- The suggestion to demonetise, which would have led to the withdrawal of 86 percent of the country’s currency in circulation, prompted some directors on the RBI board to raise concerns about the impact on the economy and on certain specific segments, the minutes showed.
Here are some of the issues raised by directors on the RBI board.
8. Banks That Are No More
As Vijaya Bank and Dena Bank merge into Bank of Baroda, they join a long list of banks in India which either became moribund or were declared so, writes Amol Agrawal.
- The first prominent bank to close in India had been founded by Rabindranath Tagore’s grandfather.
- Did you know that the end of the American Civil War led to a series of bank failures in Bombay?
- Banking regulation in India changed because of two bank failures in the mid-20th century.
- On the eve of bank nationalisation in 1969, India had 72 banks. Unfortunately, most of them have also vanished.
India's banking history is full of big names with big promoters starting banks amidst euphoria only to decline very quickly thereafter, Agrawal writes.
9. White-Label ATM Operators’ Biggest Problem
Operators of white-label ATMs expect new rules allowing them to source cash from the Reserve Bank of India and banks other than their partners to aid expansion of network. But their biggest concern remains unresolved.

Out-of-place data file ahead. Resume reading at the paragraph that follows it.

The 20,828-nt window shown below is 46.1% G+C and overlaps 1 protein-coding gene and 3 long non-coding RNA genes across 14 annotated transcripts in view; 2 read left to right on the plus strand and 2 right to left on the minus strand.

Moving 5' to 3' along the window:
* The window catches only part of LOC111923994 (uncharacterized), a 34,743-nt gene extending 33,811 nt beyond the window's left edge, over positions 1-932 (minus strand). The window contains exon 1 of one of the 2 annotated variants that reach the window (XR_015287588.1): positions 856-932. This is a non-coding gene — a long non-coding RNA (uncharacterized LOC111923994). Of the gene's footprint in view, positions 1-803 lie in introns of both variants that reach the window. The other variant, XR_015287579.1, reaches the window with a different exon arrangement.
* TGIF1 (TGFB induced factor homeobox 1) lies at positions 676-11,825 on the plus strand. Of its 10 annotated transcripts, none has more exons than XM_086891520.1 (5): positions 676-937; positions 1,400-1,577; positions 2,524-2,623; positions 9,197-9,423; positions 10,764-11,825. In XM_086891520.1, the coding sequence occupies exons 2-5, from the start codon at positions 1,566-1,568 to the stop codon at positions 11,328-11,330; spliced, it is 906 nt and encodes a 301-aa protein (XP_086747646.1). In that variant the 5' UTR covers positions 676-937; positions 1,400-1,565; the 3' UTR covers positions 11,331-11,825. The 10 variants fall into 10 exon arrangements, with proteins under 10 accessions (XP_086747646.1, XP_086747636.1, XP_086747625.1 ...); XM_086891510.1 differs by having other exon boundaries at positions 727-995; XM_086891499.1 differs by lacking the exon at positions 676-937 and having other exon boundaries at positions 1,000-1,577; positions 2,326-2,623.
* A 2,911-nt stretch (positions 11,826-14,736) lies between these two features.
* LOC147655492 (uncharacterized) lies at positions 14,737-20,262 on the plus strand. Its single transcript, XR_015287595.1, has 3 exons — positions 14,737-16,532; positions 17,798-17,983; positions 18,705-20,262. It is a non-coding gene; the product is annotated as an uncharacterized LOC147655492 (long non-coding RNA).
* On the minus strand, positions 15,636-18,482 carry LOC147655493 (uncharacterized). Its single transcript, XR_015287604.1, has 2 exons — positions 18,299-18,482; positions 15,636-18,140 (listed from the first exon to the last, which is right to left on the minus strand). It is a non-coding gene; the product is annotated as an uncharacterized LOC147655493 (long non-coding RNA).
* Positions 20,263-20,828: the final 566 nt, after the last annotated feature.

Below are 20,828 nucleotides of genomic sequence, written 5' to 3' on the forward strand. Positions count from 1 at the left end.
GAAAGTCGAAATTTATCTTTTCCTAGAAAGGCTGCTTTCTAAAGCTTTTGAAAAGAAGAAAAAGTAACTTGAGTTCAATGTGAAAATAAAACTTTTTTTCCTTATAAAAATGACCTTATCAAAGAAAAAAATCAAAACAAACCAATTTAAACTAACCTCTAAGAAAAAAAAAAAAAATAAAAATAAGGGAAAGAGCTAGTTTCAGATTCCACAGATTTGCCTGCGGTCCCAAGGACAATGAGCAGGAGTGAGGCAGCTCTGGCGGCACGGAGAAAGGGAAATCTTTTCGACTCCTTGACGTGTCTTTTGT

- “These [new norms] are peripheral changes and we may get some additional revenues,” KR Bijimon, chief general manager at Muthoot Finance Ltd., said.
- “But we were all expecting an increase in the interchange rate so that white-label operations can become more viable.”
- White-label ATMs are set up by third parties and are not sponsored by a bank.
- The operators rely on the fee charged from banks for every transaction for their earnings.
- But high transaction and operational costs hurt their revenue.
- The operators have been seeking an increase in the fee for some time and the new rules don’t address that issue.
Here’s what makes their operating model unviable.
10. Global Economy At Its Weakest Since Financial Crisis
The global economy’s sharp loss of speed through 2018 has left the pace of expansion the weakest since the global financial crisis a decade ago, according to Bloomberg Economics.
- A new GDP tracker puts world growth at 2.1 percent on a quarter-on-quarter annualized basis, down from about 4 percent in the middle of last year.
- While there’s a chance that the economy may find a foothold and arrest the slowdown, “the risk is that downward momentum will be self-sustaining,” say economists Dan Hanson and Tom Orlik.
- The reasons for hope? The Federal Reserve’s decision to pause its interest-rate hikes, a U.S.-China trade truce and the fading of the shocks that battered Europe in 2018 could mean stabilization is around the corner.
But the global economy is not out of the woods.